Disclosed in U.S. Pat. No. 4,273,602, are heat sensitive recording materials comprised of a support sheet of a thickness of from 5 to 40 microns having thereon a heat sensitive transfer layer with a phenolic material, a colorless or precolored material which reacts with the phenolic material to form color upon application of heat, and a heat fusible material having a melting point of 40° C. to 150° C., with an image receiving sheet superimposed on the surface of this layer. It is indicated in this patent that heat sensitive transfer layers can be formed from waxes or resins of low molecular weight, with colored dyes dispersed therein, however, apparently there are problems associated with such a method in that part of the layer transfers to ordinary paper causing undesirable staining and a decrease in contrast between letters and the background. Accordingly, the recorded letters cannot be easily read.

Also known is the preparation of transparencies by electrostatic means. There is thus disclosed, for example, in U.S. Pat. No. 4,370,379 a method for preparing an original for projection according to electrophotographic processes. More specifically, it is indicated in this patent that the conventional method for preparing a projection original for an overhead projector, (a transparent sheet), according to electrostatic photography comprises transferring a toner image formed on a photosensitive plate onto a stretched polyester film, and fixing the transferred toner image on the film by heat. Various plastic films can be used for this purpose including a biaxially stretched polyester film. It is further indicated in this patent that the transfer film selected for electrostatic photography is comprised of a film substrate which is transparent such as a biaxially stretched polyethylene terephthalate film including Mylar films. The present invention relates to the formation of similar transparencies which contain certain coatings thereover, and thus can be used in thermal transfer printing systems.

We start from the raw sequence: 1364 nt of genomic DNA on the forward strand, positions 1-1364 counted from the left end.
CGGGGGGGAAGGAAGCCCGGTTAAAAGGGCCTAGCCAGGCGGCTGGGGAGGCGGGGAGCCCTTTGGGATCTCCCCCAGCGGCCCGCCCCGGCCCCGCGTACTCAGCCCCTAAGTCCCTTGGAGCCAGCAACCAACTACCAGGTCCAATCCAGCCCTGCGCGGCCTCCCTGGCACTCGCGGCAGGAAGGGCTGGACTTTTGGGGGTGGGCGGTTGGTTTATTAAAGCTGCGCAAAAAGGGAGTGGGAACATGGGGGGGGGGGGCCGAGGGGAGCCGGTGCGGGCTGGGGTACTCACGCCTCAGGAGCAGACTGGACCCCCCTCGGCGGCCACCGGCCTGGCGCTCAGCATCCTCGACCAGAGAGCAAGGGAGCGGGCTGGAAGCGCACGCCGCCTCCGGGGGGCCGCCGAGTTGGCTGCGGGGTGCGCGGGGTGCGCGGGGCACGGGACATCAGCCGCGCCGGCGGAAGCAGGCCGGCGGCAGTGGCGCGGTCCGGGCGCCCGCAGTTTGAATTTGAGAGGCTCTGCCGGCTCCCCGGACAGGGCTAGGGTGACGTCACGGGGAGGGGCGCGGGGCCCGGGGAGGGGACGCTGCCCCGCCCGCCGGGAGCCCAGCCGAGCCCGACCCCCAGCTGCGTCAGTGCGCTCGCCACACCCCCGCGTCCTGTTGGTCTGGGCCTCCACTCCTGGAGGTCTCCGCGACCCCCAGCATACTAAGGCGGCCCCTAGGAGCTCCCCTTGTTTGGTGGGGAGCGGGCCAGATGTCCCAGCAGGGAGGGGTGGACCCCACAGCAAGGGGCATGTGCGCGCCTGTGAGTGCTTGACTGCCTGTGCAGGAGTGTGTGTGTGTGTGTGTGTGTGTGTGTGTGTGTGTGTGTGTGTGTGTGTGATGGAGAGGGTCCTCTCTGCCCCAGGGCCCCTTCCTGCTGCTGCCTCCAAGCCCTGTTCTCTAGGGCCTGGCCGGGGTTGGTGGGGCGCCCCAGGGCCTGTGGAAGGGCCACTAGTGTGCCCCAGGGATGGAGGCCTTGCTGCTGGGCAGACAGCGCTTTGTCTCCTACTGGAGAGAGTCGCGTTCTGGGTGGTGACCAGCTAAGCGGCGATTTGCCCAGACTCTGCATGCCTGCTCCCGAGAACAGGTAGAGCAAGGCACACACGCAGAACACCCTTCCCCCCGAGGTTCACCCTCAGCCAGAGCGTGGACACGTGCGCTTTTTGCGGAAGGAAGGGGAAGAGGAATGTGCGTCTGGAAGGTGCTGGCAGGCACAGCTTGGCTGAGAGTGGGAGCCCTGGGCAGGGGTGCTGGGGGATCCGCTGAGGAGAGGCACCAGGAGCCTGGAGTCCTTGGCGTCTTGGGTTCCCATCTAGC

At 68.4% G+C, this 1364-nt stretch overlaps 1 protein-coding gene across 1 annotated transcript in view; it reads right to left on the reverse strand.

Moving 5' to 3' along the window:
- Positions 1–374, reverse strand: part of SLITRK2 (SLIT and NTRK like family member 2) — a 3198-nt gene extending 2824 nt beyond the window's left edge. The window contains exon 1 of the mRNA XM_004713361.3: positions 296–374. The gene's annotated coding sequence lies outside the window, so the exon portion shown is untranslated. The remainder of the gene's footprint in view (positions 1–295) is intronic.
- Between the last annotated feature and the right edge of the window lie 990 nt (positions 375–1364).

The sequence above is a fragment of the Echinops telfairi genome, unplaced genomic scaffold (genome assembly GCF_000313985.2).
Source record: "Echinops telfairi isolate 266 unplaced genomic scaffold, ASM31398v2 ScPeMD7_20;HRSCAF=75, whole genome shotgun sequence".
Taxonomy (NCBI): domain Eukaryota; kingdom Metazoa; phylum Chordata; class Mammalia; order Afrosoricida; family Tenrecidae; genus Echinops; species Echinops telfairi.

Moreover, there is disclosed in U.S. Pat. No. 4,234,644, a composite lamination film for electrophoretically toned images deposited on a plastic dielectric receptor sheet, comprising in combination, an optically transparent flexible support layer, an optically transparent flexible intermediate layer of a heat softenable film applied to one side of the support layer, wherein the intermediate layer possesses good adhesion to the support layer. It is indicated in this patent that the support layer 11 can be prepared from various suitable substances including polycarbonates, polysulfones, polyethylene terephthalates, Mylars, and the like.

While the above-described transparencies are suitable for their intended purposes, there remains a need for transparencies which are compatible with donor sheets enabling the acceptable thermal transfer of images thereto. Moreover, there remains a need for coatings for transparencies enabling their effective and efficient use in allowing images electrostatically formed to be transferred thereto. Also, there continues to be a need for coatings for transparencies which can be generated in ink jet printing systems.

SUMMARY OF THE INVENTION

It is an object of the present invention to provide improved transparencies.

Another object of the present invention resides in the provision of certain coating compositions enabling the effective transfer of images from a donor sheet to a transparency.

In yet another object of the present invention there are provided coatings for transparency sheets generated in ink jet printing systems.

In still a further object of the present invention there are provided polymeric coatings which are compatible with the coatings selected for donor sheets, and with the coatings selected for the substrates such as Mylar, enabling the preparation of suitable transparencies.

In a further object of the present invention there are provided transparencies wherein electrostatic images can be effectively transferred from a donor sheet in thermal transfer printing systems.

In a further object of the present invention, there are provided optimized transparent substrates with coatings thereover for thermal transfer printing systems.